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Was hating my F3100, had first stages of a chimney fire last night

Post in 'The Hearth Room - Wood Stoves and Fireplaces' started by pearlgirl, Dec 12, 2012.

  1. begreen

    begreen Mooderator Staff Member

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    I'm really glad you are ok. Good call on 911. This scenario has happened before, even to some pros. It's easy to get distracted and forget about the fire. I strongly recommend getting a clip on kitchen timer that has a persistent alarm. Set it for 10 minutes after a reload and clip it on you. This has saved me multiple times.

    Note, we've seen clogged stacks happening in a month here. It all depends on the wood, the flue, outside temps and how the stove is run. Your setup looks ok, but have it checked. Note that this is why we insist on safe installations. Chit happens. The flue system did its job and protected your house and family.
    PapaDave likes this.

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  2. DAKSY

    DAKSY Patriot Guard Staff Member

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    First of all congrats on handling your situation in the manner that you did. You put the safety of your family FIRST.
    secondly, nowhere do I see that you actually checked the wood with a moisture meter, so it may be a "seasoned" by it may not be at the proper moisture content. My younger sister burned the 3100L insert for about the same length of time as you - LESS than two months - & called me to say that she was getting all kinds of blowback smoke when she tried to add wood to the burn. I scampered up on her snowy roof in the middle of February - VERY COLD in these here parts - & found that her 6" liner had about a 1" diameter hole thru the creosote she had built up. TWO MONTHS of burning undried wood & "cold" fires. She never let the damn thing get hot enough (unlike you) & always shut the primary air down right after closing the door. I had NEVER seen that much build-up in a chimney (or liner)...Anyway, I'd make sure you KNOW the mosture content of your wood & I GUARANTEE that you now have a very clean chimney...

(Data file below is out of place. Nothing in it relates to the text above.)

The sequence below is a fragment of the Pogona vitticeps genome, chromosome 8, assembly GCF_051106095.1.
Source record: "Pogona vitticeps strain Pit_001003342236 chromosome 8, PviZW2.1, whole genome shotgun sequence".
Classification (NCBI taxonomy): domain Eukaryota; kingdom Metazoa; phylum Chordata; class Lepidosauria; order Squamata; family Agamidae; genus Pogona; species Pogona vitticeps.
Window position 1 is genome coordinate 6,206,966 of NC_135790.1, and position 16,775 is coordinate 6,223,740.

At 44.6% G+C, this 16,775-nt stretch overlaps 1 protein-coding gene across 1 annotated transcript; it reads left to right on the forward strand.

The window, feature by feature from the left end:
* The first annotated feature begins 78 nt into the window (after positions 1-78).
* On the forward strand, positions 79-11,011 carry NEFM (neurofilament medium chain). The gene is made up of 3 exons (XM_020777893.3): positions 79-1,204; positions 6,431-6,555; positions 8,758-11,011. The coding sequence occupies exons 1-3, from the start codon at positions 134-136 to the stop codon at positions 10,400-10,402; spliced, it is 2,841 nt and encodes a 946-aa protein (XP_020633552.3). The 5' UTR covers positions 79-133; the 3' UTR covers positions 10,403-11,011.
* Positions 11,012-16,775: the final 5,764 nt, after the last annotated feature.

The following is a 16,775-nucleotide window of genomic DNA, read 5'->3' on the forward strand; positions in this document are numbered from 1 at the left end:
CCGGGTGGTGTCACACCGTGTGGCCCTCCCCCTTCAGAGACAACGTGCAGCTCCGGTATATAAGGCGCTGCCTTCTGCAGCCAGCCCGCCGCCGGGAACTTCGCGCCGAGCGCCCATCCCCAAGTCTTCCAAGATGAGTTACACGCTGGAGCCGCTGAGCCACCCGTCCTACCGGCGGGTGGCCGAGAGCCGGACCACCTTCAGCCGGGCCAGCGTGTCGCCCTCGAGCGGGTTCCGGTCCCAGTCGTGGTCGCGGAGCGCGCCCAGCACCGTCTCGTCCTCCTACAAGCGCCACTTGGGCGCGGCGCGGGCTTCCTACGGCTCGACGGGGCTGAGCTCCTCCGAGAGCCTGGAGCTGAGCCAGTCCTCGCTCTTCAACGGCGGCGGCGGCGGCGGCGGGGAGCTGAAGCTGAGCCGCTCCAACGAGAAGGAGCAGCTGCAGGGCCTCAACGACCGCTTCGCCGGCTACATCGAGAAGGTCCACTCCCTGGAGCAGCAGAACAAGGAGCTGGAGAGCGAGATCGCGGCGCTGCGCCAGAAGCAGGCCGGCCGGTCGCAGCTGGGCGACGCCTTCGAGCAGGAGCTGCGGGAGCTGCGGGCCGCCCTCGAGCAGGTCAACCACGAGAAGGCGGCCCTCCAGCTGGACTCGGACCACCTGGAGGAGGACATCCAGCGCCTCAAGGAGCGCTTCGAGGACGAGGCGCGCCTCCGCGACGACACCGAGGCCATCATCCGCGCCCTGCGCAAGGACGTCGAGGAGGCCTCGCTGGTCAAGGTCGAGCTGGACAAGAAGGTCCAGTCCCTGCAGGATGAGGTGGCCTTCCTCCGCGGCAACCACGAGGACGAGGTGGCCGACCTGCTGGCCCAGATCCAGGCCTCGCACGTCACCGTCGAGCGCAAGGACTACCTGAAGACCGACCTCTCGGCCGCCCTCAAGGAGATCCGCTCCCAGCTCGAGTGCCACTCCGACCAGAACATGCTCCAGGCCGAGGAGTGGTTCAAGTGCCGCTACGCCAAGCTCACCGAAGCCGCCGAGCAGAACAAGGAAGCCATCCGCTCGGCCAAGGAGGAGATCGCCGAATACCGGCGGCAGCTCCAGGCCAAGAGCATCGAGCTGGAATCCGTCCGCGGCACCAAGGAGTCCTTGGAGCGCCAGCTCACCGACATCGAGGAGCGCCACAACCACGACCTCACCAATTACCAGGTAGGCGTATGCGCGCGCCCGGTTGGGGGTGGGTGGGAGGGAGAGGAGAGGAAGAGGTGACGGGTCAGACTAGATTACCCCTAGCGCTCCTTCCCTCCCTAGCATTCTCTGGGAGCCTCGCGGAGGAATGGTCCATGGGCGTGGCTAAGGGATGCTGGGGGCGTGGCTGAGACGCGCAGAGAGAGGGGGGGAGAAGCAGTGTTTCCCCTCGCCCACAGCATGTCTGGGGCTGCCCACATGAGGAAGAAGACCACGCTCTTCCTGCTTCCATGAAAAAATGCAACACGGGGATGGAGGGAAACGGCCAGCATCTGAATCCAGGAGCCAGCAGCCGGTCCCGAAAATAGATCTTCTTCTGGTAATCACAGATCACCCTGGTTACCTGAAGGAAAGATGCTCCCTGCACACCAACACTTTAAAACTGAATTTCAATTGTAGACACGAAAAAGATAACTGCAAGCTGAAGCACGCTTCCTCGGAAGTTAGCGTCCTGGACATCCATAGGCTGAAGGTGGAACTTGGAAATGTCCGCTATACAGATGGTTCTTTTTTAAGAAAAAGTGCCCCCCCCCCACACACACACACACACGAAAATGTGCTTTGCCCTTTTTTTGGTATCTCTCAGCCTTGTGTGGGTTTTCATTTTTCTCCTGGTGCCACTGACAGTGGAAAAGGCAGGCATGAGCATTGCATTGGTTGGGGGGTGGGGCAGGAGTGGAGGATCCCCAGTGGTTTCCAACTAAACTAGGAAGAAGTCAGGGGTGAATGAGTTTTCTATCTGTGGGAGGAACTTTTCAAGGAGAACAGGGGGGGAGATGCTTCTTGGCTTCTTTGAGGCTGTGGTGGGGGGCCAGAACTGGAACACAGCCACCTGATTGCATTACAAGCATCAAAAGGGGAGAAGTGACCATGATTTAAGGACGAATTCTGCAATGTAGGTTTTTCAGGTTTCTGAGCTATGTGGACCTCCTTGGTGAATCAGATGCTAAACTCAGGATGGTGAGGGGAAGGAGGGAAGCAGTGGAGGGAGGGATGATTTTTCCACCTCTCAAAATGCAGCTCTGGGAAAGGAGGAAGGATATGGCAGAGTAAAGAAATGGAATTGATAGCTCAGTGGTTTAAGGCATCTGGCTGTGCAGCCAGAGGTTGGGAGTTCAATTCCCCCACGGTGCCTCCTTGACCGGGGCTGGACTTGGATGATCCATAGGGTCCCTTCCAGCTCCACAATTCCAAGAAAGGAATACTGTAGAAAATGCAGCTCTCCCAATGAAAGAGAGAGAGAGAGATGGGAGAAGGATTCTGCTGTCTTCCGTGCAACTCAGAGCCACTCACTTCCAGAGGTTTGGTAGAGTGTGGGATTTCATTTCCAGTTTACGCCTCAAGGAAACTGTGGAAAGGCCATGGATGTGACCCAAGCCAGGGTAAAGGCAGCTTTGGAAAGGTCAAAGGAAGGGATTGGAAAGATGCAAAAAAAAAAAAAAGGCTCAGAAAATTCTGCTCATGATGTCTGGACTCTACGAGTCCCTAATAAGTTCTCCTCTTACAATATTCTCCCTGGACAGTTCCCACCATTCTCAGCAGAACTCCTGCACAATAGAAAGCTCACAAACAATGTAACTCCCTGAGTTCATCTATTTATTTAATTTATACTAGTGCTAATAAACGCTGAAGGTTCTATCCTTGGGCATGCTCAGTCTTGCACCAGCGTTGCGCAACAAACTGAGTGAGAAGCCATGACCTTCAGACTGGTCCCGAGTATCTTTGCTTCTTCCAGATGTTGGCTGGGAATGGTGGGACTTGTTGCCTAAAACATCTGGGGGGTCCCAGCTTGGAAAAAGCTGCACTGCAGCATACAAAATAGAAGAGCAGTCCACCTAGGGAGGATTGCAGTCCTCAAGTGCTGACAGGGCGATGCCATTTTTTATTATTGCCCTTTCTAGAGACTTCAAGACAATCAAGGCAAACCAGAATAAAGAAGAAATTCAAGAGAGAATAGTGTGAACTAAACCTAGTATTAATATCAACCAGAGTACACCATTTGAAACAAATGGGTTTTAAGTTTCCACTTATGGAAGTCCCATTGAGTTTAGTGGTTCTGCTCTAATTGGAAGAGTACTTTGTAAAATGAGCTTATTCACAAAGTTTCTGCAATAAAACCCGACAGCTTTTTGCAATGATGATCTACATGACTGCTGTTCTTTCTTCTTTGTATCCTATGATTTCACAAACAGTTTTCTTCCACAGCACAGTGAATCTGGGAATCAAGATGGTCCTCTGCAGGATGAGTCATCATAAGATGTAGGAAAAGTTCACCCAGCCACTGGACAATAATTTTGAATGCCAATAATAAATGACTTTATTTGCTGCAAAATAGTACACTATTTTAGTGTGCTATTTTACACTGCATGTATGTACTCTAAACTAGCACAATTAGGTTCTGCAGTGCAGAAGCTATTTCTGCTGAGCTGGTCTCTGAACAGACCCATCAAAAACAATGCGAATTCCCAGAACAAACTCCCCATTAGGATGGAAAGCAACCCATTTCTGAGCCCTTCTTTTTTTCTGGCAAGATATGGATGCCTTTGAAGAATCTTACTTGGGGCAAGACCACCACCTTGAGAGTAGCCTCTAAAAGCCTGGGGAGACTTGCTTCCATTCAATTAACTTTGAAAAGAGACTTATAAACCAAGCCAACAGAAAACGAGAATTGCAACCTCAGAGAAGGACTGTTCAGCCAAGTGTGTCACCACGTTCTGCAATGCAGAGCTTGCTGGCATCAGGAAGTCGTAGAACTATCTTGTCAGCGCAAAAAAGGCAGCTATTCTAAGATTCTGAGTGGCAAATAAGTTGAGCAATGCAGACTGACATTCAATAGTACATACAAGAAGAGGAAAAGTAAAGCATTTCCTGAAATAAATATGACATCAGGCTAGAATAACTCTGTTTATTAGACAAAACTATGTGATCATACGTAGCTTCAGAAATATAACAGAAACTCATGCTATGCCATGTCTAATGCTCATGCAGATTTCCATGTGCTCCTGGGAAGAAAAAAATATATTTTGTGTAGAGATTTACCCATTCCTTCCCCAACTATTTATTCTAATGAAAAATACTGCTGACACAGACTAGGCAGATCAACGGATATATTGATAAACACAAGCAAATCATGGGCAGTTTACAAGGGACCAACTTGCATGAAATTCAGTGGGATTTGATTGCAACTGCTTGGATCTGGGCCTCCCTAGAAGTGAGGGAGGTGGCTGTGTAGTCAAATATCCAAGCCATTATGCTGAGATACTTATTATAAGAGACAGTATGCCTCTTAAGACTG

3. Jags

    Jags Moderate Moderator Staff Member

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    It sounds like your basic load/reload practice is pretty normal. Just a note, but you don't have to see rolling flames at the secondary tubes for them to be working. "no smoke" is a better indicator.

    Is the outside portion of your pipe insulated?
  4. mfglickman

    mfglickman Minister of Fire

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    Have not read all replies but +1 on good job getting everyone out and calling the fd, esp when sick. Flu is here too and I've been up for days with sick kids but not gotten it myself. However it's like a newborn and I try to snatch naps when they are asleep. SO I have been leaning a bit more on pellets and oil, knowin that my faculties are not the best right now and my attention is divided.

    On a good day I set and re-set the kitchen timer until the air is down and the cat engaged.
  5. pearlgirl

    pearlgirl Member

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    The outside portion is not insulated.